At 16 months, Jasper, who was born with Down syndrome, had just learnt to walk.
There were locks on all the cupboard doors, and gates on the stairs, and I’d made sure any medication, plastics bags, and even the dog’s water bowl were safely out of reach.
But I hadn’t thought about the shower bucket...
Then, I heard Sunny scream.
‘Jasper won’t stay up! He was in the water,’ she yelled.
Hanging up the phone, I ran to the bathroom.
The tub of water in the shower was still shuddering after Sunny had pulled her baby brother out of it.
It had never crossed my mind he’d go in the shower. And he could only have been in there a minute.
Now, he was sitting on his bottom, head lolling to the ground as he flopped in half like a rag doll.
I grabbed him instantly and two things hit me.
The first was his colour. I’d never seen anything like it.
He was a grey blue from head to toe. Even his lips were grey.
And second was his eyes. They were wide open but there was nothing there. He was gone.
‘Shawn, call an ambulance,’ I screamed.
As I carried him outside, I tried breathing into his lips.
Our neighbour Carolyn was a nurse.
She’ll know what to do, I thought, terrified.
Thankfully, she was in her garden.
Seeing me, she realised Jasper was lifeless in my arms.
Without any words, we put Jasper down on her deck and she started doing CPR.
She’s going to break his ribs, I thought, as she pounded on his tiny chest.
And then other, more terrifying thoughts came.
I can’t lose my baby.
‘I can’t find his pulse,’ Carolyn gasped, trying to feel for the vein in Jasper’s thigh and then going back to the CPR.
By now, Shawn was there too and we could hear the wailing siren in the distance.
Please don’t be too late, I willed.
Jasper had been the biggest surprise of my life, coming along after Shawn had a vasectomy.
After the shock came the joy for our whole family.
Jasper had to live - we couldn’t imagine life without our boy.
And then suddenly, 13 agonising minutes into the CPR, his eyes flickered.
‘I can feel a heart beat,’ Carolyn said, her hand on his chest.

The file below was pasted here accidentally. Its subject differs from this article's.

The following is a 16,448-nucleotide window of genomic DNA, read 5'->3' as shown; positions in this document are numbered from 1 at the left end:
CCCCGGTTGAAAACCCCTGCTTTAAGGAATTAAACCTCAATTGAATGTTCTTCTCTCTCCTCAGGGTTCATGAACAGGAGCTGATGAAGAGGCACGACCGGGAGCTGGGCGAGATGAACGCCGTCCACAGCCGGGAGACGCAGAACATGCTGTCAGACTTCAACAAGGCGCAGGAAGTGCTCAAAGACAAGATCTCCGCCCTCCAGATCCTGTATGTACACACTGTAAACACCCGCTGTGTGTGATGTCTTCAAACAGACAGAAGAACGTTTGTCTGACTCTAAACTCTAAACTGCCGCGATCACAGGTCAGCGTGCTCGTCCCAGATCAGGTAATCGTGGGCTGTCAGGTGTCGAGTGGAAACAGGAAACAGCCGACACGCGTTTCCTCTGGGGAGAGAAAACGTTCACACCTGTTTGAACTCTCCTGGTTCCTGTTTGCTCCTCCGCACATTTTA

Jasper gave a tiny sigh, and then he was sobbing.
The sound was incredible - my boy had come back to life!
Carolyn rolled him on to his side as the paramedics arrived.
I was in utter shock. Someone directed me to the ambulance and I sat there, numb.
Jasper was surrounded by people checking him, and I could hear him wailing for his mummy.
‘That’s a wonderful sound,’ a paramedic reassured me as I ached to go to him. ‘Listen to those strong lungs. He’s going to be fine.’
Later, at John Hunter Hospital, Jasper slept soundly while I fretted he had suffered lasting damage to his brain.
But miraculously, tests showed he hadn’t.
‘Jasper is very lucky,’ the doctor said. ‘His story could have ended very differently if there wasn’t someone to do CPR so quickly.’
Two days later, Jasper was back home, smiley and unscathed. But I was still reeling.
‘Thank you,’ I sobbed to Carolyn again as we embraced and I handed her flowers.
‘You’re not going to have to thank me every day!’ she smiled.
I nodded, but I knew I’d be thanking her silently every morning my Jasper woke up. Sunny too.
‘How did you find him?’ I asked her after the accident.
‘He went quiet,’ she said, So she’d gone to check.
That’s what’s so chilling, drowning is silent.
I thought I’d done everything to keep my boy safe, but it took just a split second for a catastrophe to happen. So I want to warn others.
After the accident, I raised $1,200 for Hunter Heart Safe, a CPR teaching organisation and I’ve learned how to do it myself.
Kids can drown in 3cm of water – an esky full of melted ice, toilets, even a pet water bowl - so it’s important to be prepared.
We’re so grateful to still have our sweet boy, and I hope his story can save more lives.
CPR for youngsters
If the youngster isn’t breathing, tilt their head back so their chin is lifted.
✔ For a child, pinch their nose shut and place your mouth over theirs, and deliver two rescue breaths.
✔ For an infant, put your mouth over their mouth and nose. Blow for one second so their chest rises, and then give two rescue breaths.
✔ If they are unresponsive, give CPR.
✔ For children, put the heel of one hand in the middle of their chest and cover with your other hand if needed. Give 30 quick compressions, about a third of their chest height deep.
✔ For babies, use two fingers.
✔ Continue 30 compressions followed by two breaths until ambos arrive or the child responds.